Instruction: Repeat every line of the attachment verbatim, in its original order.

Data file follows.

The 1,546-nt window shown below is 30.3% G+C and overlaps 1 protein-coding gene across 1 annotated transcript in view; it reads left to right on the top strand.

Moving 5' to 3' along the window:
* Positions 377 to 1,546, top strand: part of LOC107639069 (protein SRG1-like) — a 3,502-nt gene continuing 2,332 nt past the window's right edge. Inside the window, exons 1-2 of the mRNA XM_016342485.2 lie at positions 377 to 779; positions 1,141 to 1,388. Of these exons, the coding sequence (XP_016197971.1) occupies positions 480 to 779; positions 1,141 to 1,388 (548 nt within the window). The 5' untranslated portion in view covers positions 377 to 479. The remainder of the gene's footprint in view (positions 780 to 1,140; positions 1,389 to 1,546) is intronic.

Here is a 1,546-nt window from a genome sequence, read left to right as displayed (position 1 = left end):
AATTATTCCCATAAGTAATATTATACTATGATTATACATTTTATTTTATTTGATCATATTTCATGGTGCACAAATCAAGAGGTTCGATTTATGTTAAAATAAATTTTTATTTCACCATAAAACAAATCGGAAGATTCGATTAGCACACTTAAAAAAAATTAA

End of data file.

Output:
The 1,546-nt window shown below is 30.3% G+C and overlaps 1 protein-coding gene across 1 annotated transcript in view; it reads left to right on the top strand.

Moving 5' to 3' along the window:
* Positions 377 to 1,546, top strand: part of LOC107639069 (protein SRG1-like) — a 3,502-nt gene continuing 2,332 nt past the window's right edge. Inside the window, exons 1-2 of the mRNA XM_016342485.2 lie at positions 377 to 779; positions 1,141 to 1,388. Of these exons, the coding sequence (XP_016197971.1) occupies positions 480 to 779; positions 1,141 to 1,388 (548 nt within the window). The 5' untranslated portion in view covers positions 377 to 479. The remainder of the gene's footprint in view (positions 780 to 1,140; positions 1,389 to 1,546) is intronic.

Here is a 1,546-nt window from a genome sequence, read left to right as displayed (position 1 = left end):
AATTATTCCCATAAGTAATATTATACTATGATTATACATTTTATTTTATTTGATCATATTTCATGGTGCACAAATCAAGAGGTTCGATTTATGTTAAAATAAATTTTTATTTCACCATAAAACAAATCGGAAGATTCGATTAGCACACTTAAAAAAAATTAA